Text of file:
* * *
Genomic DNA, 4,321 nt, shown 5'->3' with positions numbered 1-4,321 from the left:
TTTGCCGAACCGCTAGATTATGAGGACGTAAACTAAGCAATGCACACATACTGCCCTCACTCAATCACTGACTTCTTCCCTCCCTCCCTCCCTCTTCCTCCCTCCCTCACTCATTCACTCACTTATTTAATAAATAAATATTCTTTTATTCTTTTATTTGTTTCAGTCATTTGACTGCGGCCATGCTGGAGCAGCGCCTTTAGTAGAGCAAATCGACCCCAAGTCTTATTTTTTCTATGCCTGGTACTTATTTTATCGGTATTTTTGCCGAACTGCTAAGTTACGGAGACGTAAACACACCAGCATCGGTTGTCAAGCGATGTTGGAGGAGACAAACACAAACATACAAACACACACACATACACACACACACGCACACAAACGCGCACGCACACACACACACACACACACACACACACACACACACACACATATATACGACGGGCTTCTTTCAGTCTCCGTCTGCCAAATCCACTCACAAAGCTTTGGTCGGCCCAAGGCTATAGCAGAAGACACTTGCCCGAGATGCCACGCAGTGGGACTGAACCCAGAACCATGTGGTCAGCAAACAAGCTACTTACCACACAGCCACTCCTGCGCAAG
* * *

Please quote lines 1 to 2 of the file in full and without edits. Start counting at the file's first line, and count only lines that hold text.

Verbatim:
Genomic DNA, 4,321 nt, shown 5'->3' with positions numbered 1-4,321 from the left:
TTTGCCGAACCGCTAGATTATGAGGACGTAAACTAAGCAATGCACACATACTGCCCTCACTCAATCACTGACTTCTTCCCTCCCTCCCTCCCTCTTCCTCCCTCCCTCACTCATTCACTCACTTATTTAATAAATAAATATTCTTTTATTCTTTTATTTGTTTCAGTCATTTGACTGCGGCCATGCTGGAGCAGCGCCTTTAGTAGAGCAAATCGACCCCAAGTCTTATTTTTTCTATGCCTGGTACTTATTTTATCGGTATTTTTGCCGAACTGCTAAGTTACGGAGACGTAAACACACCAGCATCGGTTGTCAAGCGATGTTGGAGGAGACAAACACAAACATACAAACACACACACATACACACACACACGCACACAAACGCGCACGCACACACACACACACACACACACACACACACACACACACACATATATACGACGGGCTTCTTTCAGTCTCCGTCTGCCAAATCCACTCACAAAGCTTTGGTCGGCCCAAGGCTATAGCAGAAGACACTTGCCCGAGATGCCACGCAGTGGGACTGAACCCAGAACCATGTGGTCAGCAAACAAGCTACTTACCACACAGCCACTCCTGCGCAAG